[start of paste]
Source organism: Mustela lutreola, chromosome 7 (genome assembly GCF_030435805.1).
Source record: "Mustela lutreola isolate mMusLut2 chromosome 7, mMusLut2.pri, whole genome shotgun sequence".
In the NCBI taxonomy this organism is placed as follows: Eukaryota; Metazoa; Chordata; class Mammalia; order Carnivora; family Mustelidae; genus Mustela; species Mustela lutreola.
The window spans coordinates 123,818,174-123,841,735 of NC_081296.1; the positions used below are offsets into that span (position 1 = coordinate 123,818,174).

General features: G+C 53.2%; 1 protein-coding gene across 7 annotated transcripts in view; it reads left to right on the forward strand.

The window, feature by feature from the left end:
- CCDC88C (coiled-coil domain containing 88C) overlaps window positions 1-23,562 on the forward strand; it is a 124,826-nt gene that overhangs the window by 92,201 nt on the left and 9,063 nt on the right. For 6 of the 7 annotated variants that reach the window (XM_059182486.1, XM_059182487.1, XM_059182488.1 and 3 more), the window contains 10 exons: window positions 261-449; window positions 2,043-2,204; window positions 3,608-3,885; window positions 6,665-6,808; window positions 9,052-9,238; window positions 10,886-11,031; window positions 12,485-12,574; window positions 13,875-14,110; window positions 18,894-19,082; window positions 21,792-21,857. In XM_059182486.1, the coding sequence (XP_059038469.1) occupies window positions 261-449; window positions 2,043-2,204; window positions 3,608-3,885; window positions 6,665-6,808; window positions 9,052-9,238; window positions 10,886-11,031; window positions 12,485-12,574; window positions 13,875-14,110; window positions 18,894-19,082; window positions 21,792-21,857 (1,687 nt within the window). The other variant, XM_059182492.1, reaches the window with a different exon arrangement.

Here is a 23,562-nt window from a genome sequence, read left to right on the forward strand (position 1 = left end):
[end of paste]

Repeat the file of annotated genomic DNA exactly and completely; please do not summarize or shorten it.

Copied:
Source organism: Mustela lutreola, chromosome 7 (genome assembly GCF_030435805.1).
Source record: "Mustela lutreola isolate mMusLut2 chromosome 7, mMusLut2.pri, whole genome shotgun sequence".
In the NCBI taxonomy this organism is placed as follows: Eukaryota; Metazoa; Chordata; class Mammalia; order Carnivora; family Mustelidae; genus Mustela; species Mustela lutreola.
The window spans coordinates 123,818,174-123,841,735 of NC_081296.1; the positions used below are offsets into that span (position 1 = coordinate 123,818,174).

General features: G+C 53.2%; 1 protein-coding gene across 7 annotated transcripts in view; it reads left to right on the forward strand.

The window, feature by feature from the left end:
- CCDC88C (coiled-coil domain containing 88C) overlaps window positions 1-23,562 on the forward strand; it is a 124,826-nt gene that overhangs the window by 92,201 nt on the left and 9,063 nt on the right. For 6 of the 7 annotated variants that reach the window (XM_059182486.1, XM_059182487.1, XM_059182488.1 and 3 more), the window contains 10 exons: window positions 261-449; window positions 2,043-2,204; window positions 3,608-3,885; window positions 6,665-6,808; window positions 9,052-9,238; window positions 10,886-11,031; window positions 12,485-12,574; window positions 13,875-14,110; window positions 18,894-19,082; window positions 21,792-21,857. In XM_059182486.1, the coding sequence (XP_059038469.1) occupies window positions 261-449; window positions 2,043-2,204; window positions 3,608-3,885; window positions 6,665-6,808; window positions 9,052-9,238; window positions 10,886-11,031; window positions 12,485-12,574; window positions 13,875-14,110; window positions 18,894-19,082; window positions 21,792-21,857 (1,687 nt within the window). The other variant, XM_059182492.1, reaches the window with a different exon arrangement.

Here is a 23,562-nt window from a genome sequence, read left to right on the forward strand (position 1 = left end):